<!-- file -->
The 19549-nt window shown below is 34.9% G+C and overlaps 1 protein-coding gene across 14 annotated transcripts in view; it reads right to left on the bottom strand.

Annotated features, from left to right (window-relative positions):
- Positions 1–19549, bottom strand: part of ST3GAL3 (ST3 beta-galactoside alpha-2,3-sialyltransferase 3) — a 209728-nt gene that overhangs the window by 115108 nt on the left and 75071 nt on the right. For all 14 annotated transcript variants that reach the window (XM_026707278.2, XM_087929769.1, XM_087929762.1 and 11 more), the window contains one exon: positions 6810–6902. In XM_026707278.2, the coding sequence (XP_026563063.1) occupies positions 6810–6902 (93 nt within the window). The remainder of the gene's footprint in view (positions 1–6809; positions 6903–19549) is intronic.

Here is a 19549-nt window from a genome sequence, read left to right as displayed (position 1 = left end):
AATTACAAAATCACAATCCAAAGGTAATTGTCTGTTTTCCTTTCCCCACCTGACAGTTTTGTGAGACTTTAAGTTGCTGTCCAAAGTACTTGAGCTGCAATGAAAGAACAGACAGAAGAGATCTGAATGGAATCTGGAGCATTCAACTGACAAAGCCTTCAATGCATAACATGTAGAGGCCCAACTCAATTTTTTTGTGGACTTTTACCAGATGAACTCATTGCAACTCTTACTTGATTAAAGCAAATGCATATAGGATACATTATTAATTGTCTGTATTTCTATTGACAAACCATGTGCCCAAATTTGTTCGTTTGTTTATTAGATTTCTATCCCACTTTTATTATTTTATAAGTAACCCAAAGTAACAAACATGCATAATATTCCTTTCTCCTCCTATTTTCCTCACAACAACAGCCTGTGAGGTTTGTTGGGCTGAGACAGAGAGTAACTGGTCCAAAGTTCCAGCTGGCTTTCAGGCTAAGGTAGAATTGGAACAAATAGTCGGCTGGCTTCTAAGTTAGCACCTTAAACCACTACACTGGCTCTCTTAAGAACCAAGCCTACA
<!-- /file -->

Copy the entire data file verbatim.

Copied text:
The 19549-nt window shown below is 34.9% G+C and overlaps 1 protein-coding gene across 14 annotated transcripts in view; it reads right to left on the bottom strand.

Annotated features, from left to right (window-relative positions):
- Positions 1–19549, bottom strand: part of ST3GAL3 (ST3 beta-galactoside alpha-2,3-sialyltransferase 3) — a 209728-nt gene that overhangs the window by 115108 nt on the left and 75071 nt on the right. For all 14 annotated transcript variants that reach the window (XM_026707278.2, XM_087929769.1, XM_087929762.1 and 11 more), the window contains one exon: positions 6810–6902. In XM_026707278.2, the coding sequence (XP_026563063.1) occupies positions 6810–6902 (93 nt within the window). The remainder of the gene's footprint in view (positions 1–6809; positions 6903–19549) is intronic.

Here is a 19549-nt window from a genome sequence, read left to right as displayed (position 1 = left end):
AATTACAAAATCACAATCCAAAGGTAATTGTCTGTTTTCCTTTCCCCACCTGACAGTTTTGTGAGACTTTAAGTTGCTGTCCAAAGTACTTGAGCTGCAATGAAAGAACAGACAGAAGAGATCTGAATGGAATCTGGAGCATTCAACTGACAAAGCCTTCAATGCATAACATGTAGAGGCCCAACTCAATTTTTTTGTGGACTTTTACCAGATGAACTCATTGCAACTCTTACTTGATTAAAGCAAATGCATATAGGATACATTATTAATTGTCTGTATTTCTATTGACAAACCATGTGCCCAAATTTGTTCGTTTGTTTATTAGATTTCTATCCCACTTTTATTATTTTATAAGTAACCCAAAGTAACAAACATGCATAATATTCCTTTCTCCTCCTATTTTCCTCACAACAACAGCCTGTGAGGTTTGTTGGGCTGAGACAGAGAGTAACTGGTCCAAAGTTCCAGCTGGCTTTCAGGCTAAGGTAGAATTGGAACAAATAGTCGGCTGGCTTCTAAGTTAGCACCTTAAACCACTACACTGGCTCTCTTAAGAACCAAGCCTACA